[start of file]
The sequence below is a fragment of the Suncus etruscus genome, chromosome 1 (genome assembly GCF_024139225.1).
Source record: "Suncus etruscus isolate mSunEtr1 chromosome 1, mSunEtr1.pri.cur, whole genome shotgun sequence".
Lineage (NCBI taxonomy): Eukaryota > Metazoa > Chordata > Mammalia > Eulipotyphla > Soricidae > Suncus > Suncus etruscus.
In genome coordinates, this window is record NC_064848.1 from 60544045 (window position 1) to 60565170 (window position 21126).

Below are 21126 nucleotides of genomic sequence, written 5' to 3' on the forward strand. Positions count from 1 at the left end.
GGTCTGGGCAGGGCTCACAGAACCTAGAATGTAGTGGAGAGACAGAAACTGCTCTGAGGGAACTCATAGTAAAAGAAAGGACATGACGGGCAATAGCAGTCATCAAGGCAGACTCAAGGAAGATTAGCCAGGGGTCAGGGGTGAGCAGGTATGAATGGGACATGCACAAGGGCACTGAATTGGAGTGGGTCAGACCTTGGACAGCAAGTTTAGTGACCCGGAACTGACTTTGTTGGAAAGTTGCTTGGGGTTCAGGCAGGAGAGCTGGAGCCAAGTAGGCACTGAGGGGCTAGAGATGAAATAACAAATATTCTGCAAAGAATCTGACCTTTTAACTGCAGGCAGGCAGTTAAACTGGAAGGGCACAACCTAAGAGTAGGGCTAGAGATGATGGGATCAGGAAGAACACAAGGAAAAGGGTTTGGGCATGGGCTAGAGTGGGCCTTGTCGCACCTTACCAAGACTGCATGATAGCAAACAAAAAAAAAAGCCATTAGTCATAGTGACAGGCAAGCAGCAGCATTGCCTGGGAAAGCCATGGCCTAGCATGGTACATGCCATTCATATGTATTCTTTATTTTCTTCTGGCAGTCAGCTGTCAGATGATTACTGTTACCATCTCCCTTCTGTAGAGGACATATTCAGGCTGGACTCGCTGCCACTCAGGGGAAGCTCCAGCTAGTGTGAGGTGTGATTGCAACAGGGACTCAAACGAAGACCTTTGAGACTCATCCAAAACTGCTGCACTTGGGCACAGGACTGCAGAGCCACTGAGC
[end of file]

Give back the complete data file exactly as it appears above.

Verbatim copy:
The sequence below is a fragment of the Suncus etruscus genome, chromosome 1 (genome assembly GCF_024139225.1).
Source record: "Suncus etruscus isolate mSunEtr1 chromosome 1, mSunEtr1.pri.cur, whole genome shotgun sequence".
Lineage (NCBI taxonomy): Eukaryota > Metazoa > Chordata > Mammalia > Eulipotyphla > Soricidae > Suncus > Suncus etruscus.
In genome coordinates, this window is record NC_064848.1 from 60544045 (window position 1) to 60565170 (window position 21126).

Below are 21126 nucleotides of genomic sequence, written 5' to 3' on the forward strand. Positions count from 1 at the left end.
GGTCTGGGCAGGGCTCACAGAACCTAGAATGTAGTGGAGAGACAGAAACTGCTCTGAGGGAACTCATAGTAAAAGAAAGGACATGACGGGCAATAGCAGTCATCAAGGCAGACTCAAGGAAGATTAGCCAGGGGTCAGGGGTGAGCAGGTATGAATGGGACATGCACAAGGGCACTGAATTGGAGTGGGTCAGACCTTGGACAGCAAGTTTAGTGACCCGGAACTGACTTTGTTGGAAAGTTGCTTGGGGTTCAGGCAGGAGAGCTGGAGCCAAGTAGGCACTGAGGGGCTAGAGATGAAATAACAAATATTCTGCAAAGAATCTGACCTTTTAACTGCAGGCAGGCAGTTAAACTGGAAGGGCACAACCTAAGAGTAGGGCTAGAGATGATGGGATCAGGAAGAACACAAGGAAAAGGGTTTGGGCATGGGCTAGAGTGGGCCTTGTCGCACCTTACCAAGACTGCATGATAGCAAACAAAAAAAAAAGCCATTAGTCATAGTGACAGGCAAGCAGCAGCATTGCCTGGGAAAGCCATGGCCTAGCATGGTACATGCCATTCATATGTATTCTTTATTTTCTTCTGGCAGTCAGCTGTCAGATGATTACTGTTACCATCTCCCTTCTGTAGAGGACATATTCAGGCTGGACTCGCTGCCACTCAGGGGAAGCTCCAGCTAGTGTGAGGTGTGATTGCAACAGGGACTCAAACGAAGACCTTTGAGACTCATCCAAAACTGCTGCACTTGGGCACAGGACTGCAGAGCCACTGAGC